Still, I think these eReaders are great for seniors. We've been thinking of getting my grandma one since she reads A LOT but sometimes has trouble seeing fine print. I like how you can make the text any size you want.

Chapters-Indigo here in Canada carries the Kobo. Apparently they all sold out on day one. They're on backorder for 3-5 weeks.

RE: Real books are better
By ianweck on 5/10/2010 5:00:10 PM , Rating: 2
That and you own the book, you don't lease it.

On the Kindle maybe. This ereader has local storage. Also, if I download a book onto the Nook and store it there, how is that leasing?

My paperbacks are less than a $9.99 e-Book
By wendallyn on 5/10/2010 3:50:16 PM , Rating: 4
ok, so I really wanted a Kindle. But they were like $500. Now the ebooks are getting affordable, but rumors are that the basic $9.99 per tome is too cheap? (according to the publishers that want to break their Amazon contracts). This leaves me thinking prices will be going up soon. But I usually by paperbacks, which are about $7.99, so what is the advantage of paying $9.99 other than the great Portability Factor? (which I do love, by the way).
Plus, After I read my paperback, I can share it with my family- you can't transfer a Kindle book from user to user... or at least I haven't found the secret passageway that will make it work!

I still want an e-reader- but I read so fast i think I'll be spending a lot more than if I just bought the book and then passed it on to be read again!

By Taft12 on 5/10/2010 5:46:04 PM , Rating: 2
My paperbacks are $0.25 to $1.00 from a used bookstore. Something the publishers are keen to eliminate. Count me among the "will never buy an e-book" crowd.

By ianweck on 5/10/2010 10:52:53 AM , Rating: 3
I would seriously consider buying an ereader capable of displaying textbook material in an easy to read format. I like my wife's ebook (Nook) but I would never be able to use it as a textbook.

My eReader
By DrApop on 5/10/2010 1:41:08 PM , Rating: 2
I have not bought a physical book (paper book) in 2+ years (aside from technical books). I prefer the eReader...especially the Kindle for purchasing with whispernet and samples. I also find reading on the eReader to be easier than a book. While is might sound silly, an eReader is easier to hold than a book (don't need to keep it open or from folding closed) and you don't have to halt your reading to turn a page....just a little move of the thumb does it.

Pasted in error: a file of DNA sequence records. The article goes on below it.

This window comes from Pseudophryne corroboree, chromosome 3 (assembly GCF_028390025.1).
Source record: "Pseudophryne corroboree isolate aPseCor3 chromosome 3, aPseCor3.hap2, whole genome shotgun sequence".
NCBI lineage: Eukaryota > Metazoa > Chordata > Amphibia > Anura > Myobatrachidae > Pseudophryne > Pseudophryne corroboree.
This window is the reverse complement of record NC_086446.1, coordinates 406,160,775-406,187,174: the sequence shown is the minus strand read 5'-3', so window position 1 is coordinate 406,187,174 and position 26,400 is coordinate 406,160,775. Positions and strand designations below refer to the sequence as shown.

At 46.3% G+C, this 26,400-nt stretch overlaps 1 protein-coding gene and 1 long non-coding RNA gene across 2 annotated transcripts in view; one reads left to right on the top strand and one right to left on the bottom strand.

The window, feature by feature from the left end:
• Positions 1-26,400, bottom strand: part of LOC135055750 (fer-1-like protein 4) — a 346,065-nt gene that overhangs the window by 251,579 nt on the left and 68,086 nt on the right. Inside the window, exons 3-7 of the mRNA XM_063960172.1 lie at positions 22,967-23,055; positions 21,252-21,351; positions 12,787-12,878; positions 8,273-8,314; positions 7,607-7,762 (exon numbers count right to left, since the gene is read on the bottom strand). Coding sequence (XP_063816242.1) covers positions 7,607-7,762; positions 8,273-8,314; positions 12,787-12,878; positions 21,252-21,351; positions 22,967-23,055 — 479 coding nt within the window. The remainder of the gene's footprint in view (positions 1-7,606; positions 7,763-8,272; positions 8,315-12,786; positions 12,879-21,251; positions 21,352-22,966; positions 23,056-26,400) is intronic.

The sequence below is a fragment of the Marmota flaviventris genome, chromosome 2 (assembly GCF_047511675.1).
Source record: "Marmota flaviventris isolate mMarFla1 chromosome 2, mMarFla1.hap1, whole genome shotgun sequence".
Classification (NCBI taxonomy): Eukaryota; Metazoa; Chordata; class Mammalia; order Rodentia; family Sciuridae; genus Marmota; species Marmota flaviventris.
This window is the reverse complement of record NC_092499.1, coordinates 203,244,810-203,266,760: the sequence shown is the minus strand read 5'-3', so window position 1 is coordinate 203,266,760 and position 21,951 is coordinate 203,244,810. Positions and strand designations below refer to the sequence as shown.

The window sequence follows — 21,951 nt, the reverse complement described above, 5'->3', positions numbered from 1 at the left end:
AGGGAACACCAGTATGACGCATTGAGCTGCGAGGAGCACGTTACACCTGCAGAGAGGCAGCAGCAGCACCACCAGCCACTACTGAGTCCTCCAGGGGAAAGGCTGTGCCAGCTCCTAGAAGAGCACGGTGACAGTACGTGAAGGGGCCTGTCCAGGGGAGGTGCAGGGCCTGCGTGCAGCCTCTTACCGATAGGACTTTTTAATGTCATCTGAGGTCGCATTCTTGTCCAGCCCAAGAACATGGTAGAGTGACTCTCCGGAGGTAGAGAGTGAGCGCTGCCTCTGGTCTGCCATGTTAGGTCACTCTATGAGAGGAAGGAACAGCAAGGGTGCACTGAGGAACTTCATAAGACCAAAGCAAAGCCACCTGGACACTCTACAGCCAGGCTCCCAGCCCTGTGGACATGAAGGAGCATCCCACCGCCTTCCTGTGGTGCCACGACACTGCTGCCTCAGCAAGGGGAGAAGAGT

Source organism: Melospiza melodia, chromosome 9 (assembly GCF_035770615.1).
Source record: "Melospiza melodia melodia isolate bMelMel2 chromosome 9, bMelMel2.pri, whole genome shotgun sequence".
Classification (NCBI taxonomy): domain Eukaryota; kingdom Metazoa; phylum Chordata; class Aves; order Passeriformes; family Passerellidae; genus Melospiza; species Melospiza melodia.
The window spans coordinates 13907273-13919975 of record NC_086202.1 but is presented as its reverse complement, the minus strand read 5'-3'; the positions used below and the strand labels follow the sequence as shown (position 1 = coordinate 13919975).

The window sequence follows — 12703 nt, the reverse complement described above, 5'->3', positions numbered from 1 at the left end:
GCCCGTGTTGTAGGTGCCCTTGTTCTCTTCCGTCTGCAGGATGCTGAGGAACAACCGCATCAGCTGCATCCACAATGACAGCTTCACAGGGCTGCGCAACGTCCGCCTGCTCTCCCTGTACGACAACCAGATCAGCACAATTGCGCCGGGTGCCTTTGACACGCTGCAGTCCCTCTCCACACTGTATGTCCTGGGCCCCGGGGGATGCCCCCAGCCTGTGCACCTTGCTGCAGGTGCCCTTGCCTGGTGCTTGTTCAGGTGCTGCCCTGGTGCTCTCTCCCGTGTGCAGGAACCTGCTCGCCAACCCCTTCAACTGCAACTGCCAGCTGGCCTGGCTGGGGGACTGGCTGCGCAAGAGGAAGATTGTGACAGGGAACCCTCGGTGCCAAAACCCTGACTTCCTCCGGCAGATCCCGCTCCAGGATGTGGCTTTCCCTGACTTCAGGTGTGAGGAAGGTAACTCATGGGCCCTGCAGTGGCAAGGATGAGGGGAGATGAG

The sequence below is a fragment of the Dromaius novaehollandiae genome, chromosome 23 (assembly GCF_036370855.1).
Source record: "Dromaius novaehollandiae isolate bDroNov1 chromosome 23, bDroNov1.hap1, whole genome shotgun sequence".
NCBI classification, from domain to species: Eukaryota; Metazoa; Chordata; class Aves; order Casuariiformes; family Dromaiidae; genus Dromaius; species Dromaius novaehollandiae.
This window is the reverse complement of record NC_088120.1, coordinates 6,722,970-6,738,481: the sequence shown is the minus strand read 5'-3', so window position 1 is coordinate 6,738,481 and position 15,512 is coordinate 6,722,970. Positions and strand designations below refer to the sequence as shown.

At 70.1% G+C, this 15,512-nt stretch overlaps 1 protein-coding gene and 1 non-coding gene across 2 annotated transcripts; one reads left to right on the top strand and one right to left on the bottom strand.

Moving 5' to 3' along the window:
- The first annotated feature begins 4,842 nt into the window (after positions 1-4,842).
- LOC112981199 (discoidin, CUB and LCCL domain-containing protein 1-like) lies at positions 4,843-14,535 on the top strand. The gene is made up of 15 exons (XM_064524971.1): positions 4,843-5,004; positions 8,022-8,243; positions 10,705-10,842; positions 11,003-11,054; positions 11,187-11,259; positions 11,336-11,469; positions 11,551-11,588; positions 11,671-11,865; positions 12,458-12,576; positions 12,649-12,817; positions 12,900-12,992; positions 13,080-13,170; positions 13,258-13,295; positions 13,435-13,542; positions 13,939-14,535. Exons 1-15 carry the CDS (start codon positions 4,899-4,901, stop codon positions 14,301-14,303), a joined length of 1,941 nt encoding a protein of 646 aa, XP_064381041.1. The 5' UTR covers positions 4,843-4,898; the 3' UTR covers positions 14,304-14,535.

It is sort of like peoples concept of a Tivo or don't realize how wonderful they are until you actually start using one. If you like to read, the Kindle and perhaps other eReaders are really great!

RE: My eReader
By sapiens74 on 5/10/2010 5:22:59 PM , Rating: 1
I agree

I tried the Kindle and the Sony and didn't like them as the lack of lighting hurts my eyes, but the iPad is spot on, use it at least an hour a day to read

I'll keep my Nook
By callmeroy on 5/10/2010 1:52:54 PM , Rating: 2
I used to be a "real book is better" kind of person to -- when I read only one book a month.

Nowadays (maybe its a getting older thing) I read more and more as a form of relaxing and entertainment when there's nothing else to do or no one else around.

If you are an "on the go person" and happen to be an advid reader I don't see how you'd NOT get good use out of the proper eReader.

If you read only "here and there" -- don't waste your money ...even on a $150 reader.

However, to me a very large value to have my Nook isn't JUST that it can carry thousands of books, but its connectivity features enabling me to download new books / content just about anywhere I go. So an eReader w/o that flexibility and mobility is just unappealing to me.

Kindle and Nook got it right when they both decided on the 3g wireless coverage (and WiFi connectivity when available)...

By sapiens74 on 5/10/2010 1:07:06 PM , Rating: 1
Cheap, small, lightweight.

Needs to be under 100 bucks though, as its black and white and does nothing else but read

Black and white?
By icanhascpu on 5/10/2010 4:57:12 PM , Rating: 1
Really? I'd trade 50% of that battery life for 65k color screen (magazines people), or this should of been under 100$ for what it is.